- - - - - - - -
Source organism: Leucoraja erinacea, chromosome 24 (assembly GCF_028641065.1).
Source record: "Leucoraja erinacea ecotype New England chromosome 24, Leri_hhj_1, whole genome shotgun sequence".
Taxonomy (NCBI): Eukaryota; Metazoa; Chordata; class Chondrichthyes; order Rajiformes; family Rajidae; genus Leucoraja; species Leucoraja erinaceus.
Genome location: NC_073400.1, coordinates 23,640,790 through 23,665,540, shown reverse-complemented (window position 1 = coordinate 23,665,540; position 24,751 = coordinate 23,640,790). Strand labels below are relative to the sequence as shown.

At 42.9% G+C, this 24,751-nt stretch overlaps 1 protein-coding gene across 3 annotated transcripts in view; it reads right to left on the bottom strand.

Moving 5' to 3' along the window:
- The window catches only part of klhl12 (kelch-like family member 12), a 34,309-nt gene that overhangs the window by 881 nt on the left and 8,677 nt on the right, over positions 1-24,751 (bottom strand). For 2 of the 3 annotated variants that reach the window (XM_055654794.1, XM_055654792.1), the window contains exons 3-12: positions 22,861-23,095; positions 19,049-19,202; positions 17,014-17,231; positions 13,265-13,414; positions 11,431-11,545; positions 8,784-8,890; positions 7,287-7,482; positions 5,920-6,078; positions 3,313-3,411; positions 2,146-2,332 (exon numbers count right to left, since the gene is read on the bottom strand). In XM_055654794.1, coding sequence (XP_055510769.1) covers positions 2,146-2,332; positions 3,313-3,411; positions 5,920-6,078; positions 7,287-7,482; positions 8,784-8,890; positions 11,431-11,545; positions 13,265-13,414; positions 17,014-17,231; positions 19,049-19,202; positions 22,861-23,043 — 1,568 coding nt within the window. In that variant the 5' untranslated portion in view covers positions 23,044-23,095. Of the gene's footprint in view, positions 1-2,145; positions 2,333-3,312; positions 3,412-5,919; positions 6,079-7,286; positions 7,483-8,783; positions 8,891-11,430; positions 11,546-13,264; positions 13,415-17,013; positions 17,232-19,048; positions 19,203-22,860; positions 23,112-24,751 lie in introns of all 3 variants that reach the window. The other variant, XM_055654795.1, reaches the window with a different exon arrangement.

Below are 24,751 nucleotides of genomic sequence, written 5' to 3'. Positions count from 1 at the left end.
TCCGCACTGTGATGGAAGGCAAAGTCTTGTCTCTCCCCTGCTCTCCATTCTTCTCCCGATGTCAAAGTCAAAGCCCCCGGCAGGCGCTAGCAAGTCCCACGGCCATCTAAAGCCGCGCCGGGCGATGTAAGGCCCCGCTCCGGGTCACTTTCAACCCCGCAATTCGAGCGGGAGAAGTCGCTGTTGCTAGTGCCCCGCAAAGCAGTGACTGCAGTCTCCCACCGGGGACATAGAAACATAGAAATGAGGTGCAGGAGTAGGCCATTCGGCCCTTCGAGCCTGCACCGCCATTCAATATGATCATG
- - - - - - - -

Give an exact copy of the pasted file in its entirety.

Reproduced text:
Source organism: Leucoraja erinacea, chromosome 24 (assembly GCF_028641065.1).
Source record: "Leucoraja erinacea ecotype New England chromosome 24, Leri_hhj_1, whole genome shotgun sequence".
Taxonomy (NCBI): Eukaryota; Metazoa; Chordata; class Chondrichthyes; order Rajiformes; family Rajidae; genus Leucoraja; species Leucoraja erinaceus.
Genome location: NC_073400.1, coordinates 23,640,790 through 23,665,540, shown reverse-complemented (window position 1 = coordinate 23,665,540; position 24,751 = coordinate 23,640,790). Strand labels below are relative to the sequence as shown.

At 42.9% G+C, this 24,751-nt stretch overlaps 1 protein-coding gene across 3 annotated transcripts in view; it reads right to left on the bottom strand.

Moving 5' to 3' along the window:
- The window catches only part of klhl12 (kelch-like family member 12), a 34,309-nt gene that overhangs the window by 881 nt on the left and 8,677 nt on the right, over positions 1-24,751 (bottom strand). For 2 of the 3 annotated variants that reach the window (XM_055654794.1, XM_055654792.1), the window contains exons 3-12: positions 22,861-23,095; positions 19,049-19,202; positions 17,014-17,231; positions 13,265-13,414; positions 11,431-11,545; positions 8,784-8,890; positions 7,287-7,482; positions 5,920-6,078; positions 3,313-3,411; positions 2,146-2,332 (exon numbers count right to left, since the gene is read on the bottom strand). In XM_055654794.1, coding sequence (XP_055510769.1) covers positions 2,146-2,332; positions 3,313-3,411; positions 5,920-6,078; positions 7,287-7,482; positions 8,784-8,890; positions 11,431-11,545; positions 13,265-13,414; positions 17,014-17,231; positions 19,049-19,202; positions 22,861-23,043 — 1,568 coding nt within the window. In that variant the 5' untranslated portion in view covers positions 23,044-23,095. Of the gene's footprint in view, positions 1-2,145; positions 2,333-3,312; positions 3,412-5,919; positions 6,079-7,286; positions 7,483-8,783; positions 8,891-11,430; positions 11,546-13,264; positions 13,415-17,013; positions 17,232-19,048; positions 19,203-22,860; positions 23,112-24,751 lie in introns of all 3 variants that reach the window. The other variant, XM_055654795.1, reaches the window with a different exon arrangement.

Below are 24,751 nucleotides of genomic sequence, written 5' to 3'. Positions count from 1 at the left end.
TCCGCACTGTGATGGAAGGCAAAGTCTTGTCTCTCCCCTGCTCTCCATTCTTCTCCCGATGTCAAAGTCAAAGCCCCCGGCAGGCGCTAGCAAGTCCCACGGCCATCTAAAGCCGCGCCGGGCGATGTAAGGCCCCGCTCCGGGTCACTTTCAACCCCGCAATTCGAGCGGGAGAAGTCGCTGTTGCTAGTGCCCCGCAAAGCAGTGACTGCAGTCTCCCACCGGGGACATAGAAACATAGAAATGAGGTGCAGGAGTAGGCCATTCGGCCCTTCGAGCCTGCACCGCCATTCAATATGATCATG